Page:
Putting into perspective Krishnamurti’s life and times

From 1936 to 1986, philosopher and spiritual thinker Jiddu Krishnamurti used to give talks from his home at Vasanta Vihar on Raja Annamalai Puram, Alwarpet. Now, the sprawling, lush house has been transformed by the Krishnamurti Foundation of India (KFI) and designer Miti Desai to feature an experiential exhibition to celebrate the spiritual thinker’s 125th birth anniversary.
Snaps from the exhibition on spiritualist Jiddu Krishnamurti in Vasanta Vihar
Snaps from the exhibition on spiritualist Jiddu Krishnamurti in Vasanta Vihar


Named after a book by Krishnamurti, published in 1971, titled The First Step is the Last Step, the exhibition is divided into four parts, titled ‘The Voice’, ‘The Life’, ‘The Study’ and ‘The Teachings’.

“Despite the changing times and circumstances, people find themselves in the same situation as they would have been many years ago. Krishnamurti once said that inwardly man’s still a barbarian despite all the development. His teachings are timeless and eternal,” said K Krishnamurthy, editor of ‘Krishnamurti’s talks in India’.

The exhibition focuses on the basis of his philosophy, that change is spontaneous. “I have been following his works for a long time. What stood out to me was the perspective, as well as his personality. Both came through in his life, and so I tried to bring out his memory, teachings and perspectives in the exhibition,” said Desai.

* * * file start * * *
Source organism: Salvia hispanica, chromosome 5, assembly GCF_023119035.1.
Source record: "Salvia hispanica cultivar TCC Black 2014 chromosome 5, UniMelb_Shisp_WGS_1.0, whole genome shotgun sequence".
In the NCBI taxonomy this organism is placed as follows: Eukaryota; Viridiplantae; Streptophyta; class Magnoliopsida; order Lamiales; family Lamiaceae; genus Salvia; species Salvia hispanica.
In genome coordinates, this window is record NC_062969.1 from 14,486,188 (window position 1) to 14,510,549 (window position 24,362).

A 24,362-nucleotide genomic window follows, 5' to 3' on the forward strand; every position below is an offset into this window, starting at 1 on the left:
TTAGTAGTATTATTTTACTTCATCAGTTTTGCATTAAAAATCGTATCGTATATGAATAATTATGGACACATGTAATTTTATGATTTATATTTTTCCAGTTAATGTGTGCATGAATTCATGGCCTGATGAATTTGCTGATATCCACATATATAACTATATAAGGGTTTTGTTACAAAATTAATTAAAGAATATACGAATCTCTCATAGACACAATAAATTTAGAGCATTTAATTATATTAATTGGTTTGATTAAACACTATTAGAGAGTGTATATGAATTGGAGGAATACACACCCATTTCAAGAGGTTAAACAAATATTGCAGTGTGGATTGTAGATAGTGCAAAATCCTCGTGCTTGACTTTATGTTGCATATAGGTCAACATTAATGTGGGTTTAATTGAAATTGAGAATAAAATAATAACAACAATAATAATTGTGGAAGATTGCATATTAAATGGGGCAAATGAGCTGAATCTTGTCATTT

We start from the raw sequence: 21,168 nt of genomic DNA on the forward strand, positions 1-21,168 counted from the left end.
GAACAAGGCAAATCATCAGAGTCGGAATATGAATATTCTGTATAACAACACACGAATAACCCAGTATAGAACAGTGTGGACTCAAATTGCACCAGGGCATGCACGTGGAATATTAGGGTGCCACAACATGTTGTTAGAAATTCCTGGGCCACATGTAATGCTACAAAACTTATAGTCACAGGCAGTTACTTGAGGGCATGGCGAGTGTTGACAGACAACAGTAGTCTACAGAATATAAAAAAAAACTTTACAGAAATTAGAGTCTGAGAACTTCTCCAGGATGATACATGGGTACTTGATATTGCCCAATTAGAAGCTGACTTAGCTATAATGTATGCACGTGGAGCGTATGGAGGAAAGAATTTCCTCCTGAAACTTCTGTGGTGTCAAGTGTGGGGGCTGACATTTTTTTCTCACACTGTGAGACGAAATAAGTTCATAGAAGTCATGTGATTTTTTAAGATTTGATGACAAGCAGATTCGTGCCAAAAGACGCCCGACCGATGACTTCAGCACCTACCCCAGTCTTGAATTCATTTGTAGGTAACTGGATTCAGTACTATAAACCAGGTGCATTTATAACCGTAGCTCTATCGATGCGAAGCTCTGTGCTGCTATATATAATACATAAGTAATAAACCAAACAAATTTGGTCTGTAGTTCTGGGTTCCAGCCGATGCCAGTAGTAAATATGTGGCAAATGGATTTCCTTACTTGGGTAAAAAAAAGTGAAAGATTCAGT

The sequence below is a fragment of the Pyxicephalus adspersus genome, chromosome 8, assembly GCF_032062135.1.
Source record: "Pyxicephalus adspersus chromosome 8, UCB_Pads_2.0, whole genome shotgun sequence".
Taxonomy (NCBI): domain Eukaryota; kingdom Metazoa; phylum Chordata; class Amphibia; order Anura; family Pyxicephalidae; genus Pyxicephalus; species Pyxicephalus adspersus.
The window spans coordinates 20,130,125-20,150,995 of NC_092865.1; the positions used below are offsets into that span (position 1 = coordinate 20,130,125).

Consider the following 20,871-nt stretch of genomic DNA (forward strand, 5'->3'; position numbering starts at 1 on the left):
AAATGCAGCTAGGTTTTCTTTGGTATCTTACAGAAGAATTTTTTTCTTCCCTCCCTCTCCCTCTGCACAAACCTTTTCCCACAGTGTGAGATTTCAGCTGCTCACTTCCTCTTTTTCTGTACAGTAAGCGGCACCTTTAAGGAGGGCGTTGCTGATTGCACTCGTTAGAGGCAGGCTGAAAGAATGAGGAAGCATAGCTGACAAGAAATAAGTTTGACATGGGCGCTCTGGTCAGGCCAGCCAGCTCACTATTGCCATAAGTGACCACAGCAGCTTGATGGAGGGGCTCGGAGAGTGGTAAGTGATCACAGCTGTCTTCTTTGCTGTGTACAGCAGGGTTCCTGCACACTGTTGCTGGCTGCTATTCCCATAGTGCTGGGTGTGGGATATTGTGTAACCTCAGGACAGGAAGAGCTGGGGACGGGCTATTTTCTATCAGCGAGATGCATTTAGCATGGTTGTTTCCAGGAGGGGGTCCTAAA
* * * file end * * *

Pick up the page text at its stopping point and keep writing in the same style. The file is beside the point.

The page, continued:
‘The Voice’ features audio recordings from Krishnamurti’s speeches playing under a white banyan tree. According to Desai, as the banyan was an important motif for Krishnamurti and his followers, ropes were added to the tree with excerpts from his speeches.

‘The Study’ featured a few of his books, which covered more than 80 volumes across 60 languages. ‘The Life’ was a series of panels covering his life, especially that in Chennai, and his time with as the World Teacher and the Theosophical Society.

‘The Teachings’ covered his teachings across the fields of love, death, education, violence, religion and fear. “His teachings rejected the idea of a horizontal, vertical and dimensionality in your pursuit of truth. Thus, I incorporated various levels in the exhibition,” said Desai. The exhibition will be held till February 8 from 9 am to 8 pm. A concert and curated walk is set to be held on February 7 and 9 respectively.

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